doing anything special other than installing the nut and
bolt. They even provide a place to store the nut and bolt
while the clock in mounted to a wall next to each battery holder.
The handset acts as a hammer and destroys the phone or vice versa.
Here's a case where someone just tossed
a bunch of old phones in a box
and sent them loose.
About half of them were damaged.
- explains how to pack phones so they survive
In most TMs there is a section dealing with preparation for
shipping that covers securing the equipment, removing batteries,
settings that need to be homed, meters put in the self dampening
range, etc. The next section usually has a figure showing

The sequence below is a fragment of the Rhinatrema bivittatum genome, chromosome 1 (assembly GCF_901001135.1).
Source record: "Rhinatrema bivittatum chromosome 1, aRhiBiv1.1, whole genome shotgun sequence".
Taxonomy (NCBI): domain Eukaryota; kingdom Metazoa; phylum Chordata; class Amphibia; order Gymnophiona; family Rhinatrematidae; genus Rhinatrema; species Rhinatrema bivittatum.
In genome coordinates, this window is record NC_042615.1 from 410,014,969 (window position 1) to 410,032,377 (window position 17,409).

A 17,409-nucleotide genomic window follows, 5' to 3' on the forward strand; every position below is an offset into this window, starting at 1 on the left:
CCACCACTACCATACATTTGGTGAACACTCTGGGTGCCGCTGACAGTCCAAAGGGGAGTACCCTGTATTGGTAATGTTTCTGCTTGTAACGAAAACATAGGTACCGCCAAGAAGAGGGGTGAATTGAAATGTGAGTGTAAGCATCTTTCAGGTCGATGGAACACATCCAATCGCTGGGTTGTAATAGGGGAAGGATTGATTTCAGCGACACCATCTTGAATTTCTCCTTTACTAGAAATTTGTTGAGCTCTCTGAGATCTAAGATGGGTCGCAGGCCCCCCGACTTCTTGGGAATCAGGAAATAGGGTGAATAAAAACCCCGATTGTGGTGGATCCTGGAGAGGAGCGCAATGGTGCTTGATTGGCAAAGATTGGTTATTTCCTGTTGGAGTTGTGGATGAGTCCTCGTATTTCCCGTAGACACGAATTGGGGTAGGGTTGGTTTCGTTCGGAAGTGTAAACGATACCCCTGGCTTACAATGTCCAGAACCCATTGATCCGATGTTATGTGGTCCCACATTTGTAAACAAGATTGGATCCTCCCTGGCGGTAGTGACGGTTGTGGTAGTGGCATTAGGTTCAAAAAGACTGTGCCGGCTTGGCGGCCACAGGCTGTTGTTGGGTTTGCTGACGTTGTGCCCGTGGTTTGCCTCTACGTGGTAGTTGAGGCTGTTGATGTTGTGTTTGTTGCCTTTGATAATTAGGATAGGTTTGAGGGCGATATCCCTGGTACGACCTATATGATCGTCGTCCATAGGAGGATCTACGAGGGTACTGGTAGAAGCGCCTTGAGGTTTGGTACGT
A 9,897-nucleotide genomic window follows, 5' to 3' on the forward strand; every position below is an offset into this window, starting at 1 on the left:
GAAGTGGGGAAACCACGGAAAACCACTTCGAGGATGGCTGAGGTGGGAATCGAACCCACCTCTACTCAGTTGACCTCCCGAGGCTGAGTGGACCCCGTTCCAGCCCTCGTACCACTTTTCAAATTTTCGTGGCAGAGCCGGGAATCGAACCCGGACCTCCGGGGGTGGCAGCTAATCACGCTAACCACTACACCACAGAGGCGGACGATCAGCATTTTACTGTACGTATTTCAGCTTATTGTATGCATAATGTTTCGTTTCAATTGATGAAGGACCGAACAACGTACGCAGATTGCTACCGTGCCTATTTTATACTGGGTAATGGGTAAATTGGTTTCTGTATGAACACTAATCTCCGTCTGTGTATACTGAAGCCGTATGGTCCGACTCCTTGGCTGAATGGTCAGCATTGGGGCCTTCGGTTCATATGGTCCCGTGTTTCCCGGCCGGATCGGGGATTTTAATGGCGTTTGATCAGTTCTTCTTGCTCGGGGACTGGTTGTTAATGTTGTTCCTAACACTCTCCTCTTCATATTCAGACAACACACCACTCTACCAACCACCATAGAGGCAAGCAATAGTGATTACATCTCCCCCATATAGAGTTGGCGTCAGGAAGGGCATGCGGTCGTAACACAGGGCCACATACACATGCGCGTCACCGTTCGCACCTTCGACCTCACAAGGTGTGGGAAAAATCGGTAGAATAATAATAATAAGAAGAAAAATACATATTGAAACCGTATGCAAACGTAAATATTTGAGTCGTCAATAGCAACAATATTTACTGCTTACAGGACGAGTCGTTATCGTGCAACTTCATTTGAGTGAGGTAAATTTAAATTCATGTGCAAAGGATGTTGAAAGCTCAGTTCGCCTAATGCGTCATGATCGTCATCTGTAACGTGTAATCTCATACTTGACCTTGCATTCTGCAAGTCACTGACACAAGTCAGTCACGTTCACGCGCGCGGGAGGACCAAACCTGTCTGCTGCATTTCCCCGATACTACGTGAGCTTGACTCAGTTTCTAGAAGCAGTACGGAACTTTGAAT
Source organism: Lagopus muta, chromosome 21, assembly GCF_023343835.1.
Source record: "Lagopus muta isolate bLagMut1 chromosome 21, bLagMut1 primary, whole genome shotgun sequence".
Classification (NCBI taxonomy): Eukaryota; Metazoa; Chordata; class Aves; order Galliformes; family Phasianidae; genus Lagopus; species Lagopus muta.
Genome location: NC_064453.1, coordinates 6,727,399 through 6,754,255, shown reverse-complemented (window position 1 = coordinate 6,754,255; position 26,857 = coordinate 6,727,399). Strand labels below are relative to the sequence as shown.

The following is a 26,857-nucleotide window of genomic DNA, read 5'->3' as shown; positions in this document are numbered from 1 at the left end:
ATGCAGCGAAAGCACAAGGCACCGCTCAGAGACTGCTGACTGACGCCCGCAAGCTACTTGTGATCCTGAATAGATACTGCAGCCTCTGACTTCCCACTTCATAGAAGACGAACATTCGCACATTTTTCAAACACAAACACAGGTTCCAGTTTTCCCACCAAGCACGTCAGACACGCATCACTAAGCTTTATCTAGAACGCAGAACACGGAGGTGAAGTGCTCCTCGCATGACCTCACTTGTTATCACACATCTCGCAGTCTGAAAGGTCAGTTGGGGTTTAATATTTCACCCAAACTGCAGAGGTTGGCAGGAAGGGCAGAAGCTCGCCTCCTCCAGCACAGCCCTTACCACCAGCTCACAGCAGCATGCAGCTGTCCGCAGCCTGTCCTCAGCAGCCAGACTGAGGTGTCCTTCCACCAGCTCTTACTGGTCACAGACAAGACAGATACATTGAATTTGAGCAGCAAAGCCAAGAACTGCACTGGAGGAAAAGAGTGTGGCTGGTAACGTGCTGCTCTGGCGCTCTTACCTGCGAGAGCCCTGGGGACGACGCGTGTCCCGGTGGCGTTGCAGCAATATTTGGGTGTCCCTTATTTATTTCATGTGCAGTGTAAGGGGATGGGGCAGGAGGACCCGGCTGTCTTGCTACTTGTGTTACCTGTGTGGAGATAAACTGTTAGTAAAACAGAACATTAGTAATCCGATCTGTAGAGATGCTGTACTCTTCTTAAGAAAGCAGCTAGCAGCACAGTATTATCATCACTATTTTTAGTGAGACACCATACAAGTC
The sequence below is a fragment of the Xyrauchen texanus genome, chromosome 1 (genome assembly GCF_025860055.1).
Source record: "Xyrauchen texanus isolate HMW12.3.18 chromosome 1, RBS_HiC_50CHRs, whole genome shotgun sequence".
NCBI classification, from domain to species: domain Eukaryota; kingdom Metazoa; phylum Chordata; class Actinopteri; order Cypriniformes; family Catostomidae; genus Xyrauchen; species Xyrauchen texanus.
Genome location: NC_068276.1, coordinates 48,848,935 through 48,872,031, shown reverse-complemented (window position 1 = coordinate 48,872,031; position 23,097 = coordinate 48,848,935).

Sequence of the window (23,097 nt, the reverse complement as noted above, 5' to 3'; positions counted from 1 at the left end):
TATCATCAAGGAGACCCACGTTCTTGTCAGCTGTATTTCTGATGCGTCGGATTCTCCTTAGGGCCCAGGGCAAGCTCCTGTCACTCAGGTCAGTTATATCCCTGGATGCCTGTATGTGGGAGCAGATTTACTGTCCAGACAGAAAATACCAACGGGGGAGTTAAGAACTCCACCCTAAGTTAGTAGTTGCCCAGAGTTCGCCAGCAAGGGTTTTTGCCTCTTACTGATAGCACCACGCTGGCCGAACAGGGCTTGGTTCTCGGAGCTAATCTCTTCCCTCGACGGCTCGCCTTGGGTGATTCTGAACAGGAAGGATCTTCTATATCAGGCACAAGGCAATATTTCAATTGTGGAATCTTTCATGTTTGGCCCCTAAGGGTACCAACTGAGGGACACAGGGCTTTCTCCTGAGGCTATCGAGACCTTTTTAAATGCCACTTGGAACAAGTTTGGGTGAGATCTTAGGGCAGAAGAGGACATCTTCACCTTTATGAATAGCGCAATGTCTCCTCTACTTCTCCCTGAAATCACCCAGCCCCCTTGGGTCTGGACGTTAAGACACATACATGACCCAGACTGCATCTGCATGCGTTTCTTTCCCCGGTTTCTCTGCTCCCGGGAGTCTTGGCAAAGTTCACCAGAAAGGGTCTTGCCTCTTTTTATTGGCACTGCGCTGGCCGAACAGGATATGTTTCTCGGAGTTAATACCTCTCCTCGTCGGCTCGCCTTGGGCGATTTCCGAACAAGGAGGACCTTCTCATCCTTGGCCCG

how to pack the item for storage or shipping. So if you have
a TM for the item by all means read the packing section.
Four inches of bubble wrap. Applied one layer (an inch) at a
time tightly taped so it can not move. Layers 90 degrees to
each other. The 4 inches applies to every part of the item
so handles and rack ears need 4 inches past their widest point,
not just the main chassis. The box needs to be reinforced
with cardboard in all the corners. Fiber tape or a banding
machine holds the box to the padded item.
Items not Covered Above
The number of items not covered far exceeds the few I've
mentioned. If you're shipping an item you need to do your
homework and learn how to properly package it. Google
is your friend.
Find someone who has the item and see what groups or links they
might have. Above all use common sense. Think!
This is why a business does not do many things that are very